Active packaging strategies and other technologies may be used in MAP systems, where multiple barriers combining two or more technologies at inhibitory levels provide integrated and enhanced control of microbial growth. Barrier technologies may be selected to serve different roles, such as maintenance of activity even under temperature abuse conditions or failure of MAP atmospheres. Barrier technologies may reduce initial microbial populations on produce prior to packaging and MAP storage, or may be selected specifically to reduce the incidence of a target pathogen of concern.

The path of produce from field to the point of packaging involves many stages where handling and environments can be controlled and optimized to avoid contamination with pathogens or spoilage organisms and to reduce initial microbial load. Good hygiene practices during harvest and storage, optimal postharvest storage and transportation/distribution temperatures, and HACCP (hazard analysis critical control point) implementation during processing are basic steps that have been historically incorporated into a multiple barrier approach to microbial control and should include the use of MAP. Use of one or more active packaging technologies, discussed in the previous section, can be excellent additions to a multiple barrier approach; addition of biopreservatives, antagonistic or protective microbial cultures, inclusion of gas absorbers or generators, ultraviolet C (UVC) treatments, and combination atmosphere technologies such as CA and MAP or dual MAP packaging systems can also serve as effective barrier technologies.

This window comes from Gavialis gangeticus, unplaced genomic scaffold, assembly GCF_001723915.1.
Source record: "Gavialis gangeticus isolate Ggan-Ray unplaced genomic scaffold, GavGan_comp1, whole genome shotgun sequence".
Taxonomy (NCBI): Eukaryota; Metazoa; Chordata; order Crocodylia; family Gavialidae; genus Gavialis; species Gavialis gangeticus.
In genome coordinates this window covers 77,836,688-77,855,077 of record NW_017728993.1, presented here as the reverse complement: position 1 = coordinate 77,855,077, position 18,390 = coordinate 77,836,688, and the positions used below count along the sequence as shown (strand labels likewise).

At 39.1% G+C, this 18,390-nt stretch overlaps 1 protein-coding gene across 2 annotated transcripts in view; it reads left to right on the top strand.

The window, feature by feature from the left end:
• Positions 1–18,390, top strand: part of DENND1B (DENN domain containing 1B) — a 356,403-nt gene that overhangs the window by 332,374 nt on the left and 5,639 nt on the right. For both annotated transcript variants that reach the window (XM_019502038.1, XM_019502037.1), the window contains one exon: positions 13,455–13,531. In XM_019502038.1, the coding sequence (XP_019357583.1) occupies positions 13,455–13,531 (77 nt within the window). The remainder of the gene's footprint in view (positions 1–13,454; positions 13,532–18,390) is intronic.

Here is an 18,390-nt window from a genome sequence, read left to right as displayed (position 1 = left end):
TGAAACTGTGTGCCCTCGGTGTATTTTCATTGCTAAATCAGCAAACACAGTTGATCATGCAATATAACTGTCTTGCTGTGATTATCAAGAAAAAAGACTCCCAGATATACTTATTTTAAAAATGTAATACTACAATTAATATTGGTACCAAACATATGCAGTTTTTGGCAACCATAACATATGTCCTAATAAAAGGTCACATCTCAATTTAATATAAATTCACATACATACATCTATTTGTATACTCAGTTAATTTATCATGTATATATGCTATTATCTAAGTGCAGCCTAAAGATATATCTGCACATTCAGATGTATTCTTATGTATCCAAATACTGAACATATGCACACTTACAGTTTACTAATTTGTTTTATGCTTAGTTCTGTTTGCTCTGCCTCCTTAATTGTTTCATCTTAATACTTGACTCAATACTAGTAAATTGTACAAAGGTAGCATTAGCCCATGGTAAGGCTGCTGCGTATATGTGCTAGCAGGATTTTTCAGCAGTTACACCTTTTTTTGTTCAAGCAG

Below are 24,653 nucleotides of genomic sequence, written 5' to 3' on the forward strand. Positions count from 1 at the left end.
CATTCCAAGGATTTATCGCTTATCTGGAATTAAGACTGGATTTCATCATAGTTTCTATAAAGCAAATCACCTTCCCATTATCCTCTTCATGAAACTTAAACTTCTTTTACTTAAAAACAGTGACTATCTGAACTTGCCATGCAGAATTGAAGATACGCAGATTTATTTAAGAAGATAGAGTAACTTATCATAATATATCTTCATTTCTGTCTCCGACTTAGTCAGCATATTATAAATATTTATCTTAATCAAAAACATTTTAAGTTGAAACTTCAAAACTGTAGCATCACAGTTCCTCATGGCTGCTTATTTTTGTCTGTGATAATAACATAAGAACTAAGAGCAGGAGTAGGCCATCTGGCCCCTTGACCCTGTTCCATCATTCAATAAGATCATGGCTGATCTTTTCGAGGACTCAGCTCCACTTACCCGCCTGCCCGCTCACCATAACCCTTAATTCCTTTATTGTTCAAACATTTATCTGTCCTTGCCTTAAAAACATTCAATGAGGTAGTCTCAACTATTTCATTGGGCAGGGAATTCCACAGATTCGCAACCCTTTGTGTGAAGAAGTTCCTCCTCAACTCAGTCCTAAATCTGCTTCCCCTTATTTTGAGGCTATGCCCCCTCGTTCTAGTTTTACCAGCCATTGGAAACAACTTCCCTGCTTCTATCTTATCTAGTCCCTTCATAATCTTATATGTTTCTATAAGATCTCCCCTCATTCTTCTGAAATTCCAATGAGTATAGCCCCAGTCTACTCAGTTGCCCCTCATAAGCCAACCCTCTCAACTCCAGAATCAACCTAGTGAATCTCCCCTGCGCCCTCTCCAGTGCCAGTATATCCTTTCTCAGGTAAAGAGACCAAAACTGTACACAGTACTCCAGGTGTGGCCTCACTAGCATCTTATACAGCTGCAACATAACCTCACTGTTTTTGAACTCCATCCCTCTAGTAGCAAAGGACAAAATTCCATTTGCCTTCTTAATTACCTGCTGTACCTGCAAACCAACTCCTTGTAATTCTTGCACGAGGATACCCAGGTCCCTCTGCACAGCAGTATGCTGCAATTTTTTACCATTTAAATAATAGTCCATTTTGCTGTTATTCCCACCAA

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Organic Gardeners Composting

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